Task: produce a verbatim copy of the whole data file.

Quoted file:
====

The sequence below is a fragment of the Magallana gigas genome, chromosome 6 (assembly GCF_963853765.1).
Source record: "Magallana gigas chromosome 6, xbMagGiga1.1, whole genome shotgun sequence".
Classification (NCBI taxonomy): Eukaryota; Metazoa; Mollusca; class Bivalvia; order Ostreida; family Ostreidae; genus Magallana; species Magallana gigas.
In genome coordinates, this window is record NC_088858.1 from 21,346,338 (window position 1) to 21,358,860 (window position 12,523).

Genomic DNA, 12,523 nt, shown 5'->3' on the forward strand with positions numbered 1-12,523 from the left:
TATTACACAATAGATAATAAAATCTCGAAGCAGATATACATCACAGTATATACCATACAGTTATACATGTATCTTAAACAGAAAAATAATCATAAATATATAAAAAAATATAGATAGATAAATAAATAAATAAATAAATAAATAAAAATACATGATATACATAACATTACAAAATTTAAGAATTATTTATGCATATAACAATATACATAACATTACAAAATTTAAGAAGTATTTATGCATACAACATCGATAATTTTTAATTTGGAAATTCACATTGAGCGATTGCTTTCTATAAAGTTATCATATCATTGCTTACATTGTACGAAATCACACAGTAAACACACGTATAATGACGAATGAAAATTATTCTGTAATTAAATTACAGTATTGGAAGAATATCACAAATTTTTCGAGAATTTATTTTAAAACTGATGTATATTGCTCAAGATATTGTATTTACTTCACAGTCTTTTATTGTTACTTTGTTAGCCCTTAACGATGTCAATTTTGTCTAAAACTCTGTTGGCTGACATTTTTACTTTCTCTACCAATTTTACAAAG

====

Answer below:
The sequence below is a fragment of the Magallana gigas genome, chromosome 6 (assembly GCF_963853765.1).
Source record: "Magallana gigas chromosome 6, xbMagGiga1.1, whole genome shotgun sequence".
Classification (NCBI taxonomy): Eukaryota; Metazoa; Mollusca; class Bivalvia; order Ostreida; family Ostreidae; genus Magallana; species Magallana gigas.
In genome coordinates, this window is record NC_088858.1 from 21,346,338 (window position 1) to 21,358,860 (window position 12,523).

Genomic DNA, 12,523 nt, shown 5'->3' on the forward strand with positions numbered 1-12,523 from the left:
TATTACACAATAGATAATAAAATCTCGAAGCAGATATACATCACAGTATATACCATACAGTTATACATGTATCTTAAACAGAAAAATAATCATAAATATATAAAAAAATATAGATAGATAAATAAATAAATAAATAAATAAATAAAAATACATGATATACATAACATTACAAAATTTAAGAATTATTTATGCATATAACAATATACATAACATTACAAAATTTAAGAAGTATTTATGCATACAACATCGATAATTTTTAATTTGGAAATTCACATTGAGCGATTGCTTTCTATAAAGTTATCATATCATTGCTTACATTGTACGAAATCACACAGTAAACACACGTATAATGACGAATGAAAATTATTCTGTAATTAAATTACAGTATTGGAAGAATATCACAAATTTTTCGAGAATTTATTTTAAAACTGATGTATATTGCTCAAGATATTGTATTTACTTCACAGTCTTTTATTGTTACTTTGTTAGCCCTTAACGATGTCAATTTTGTCTAAAACTCTGTTGGCTGACATTTTTACTTTCTCTACCAATTTTACAAAG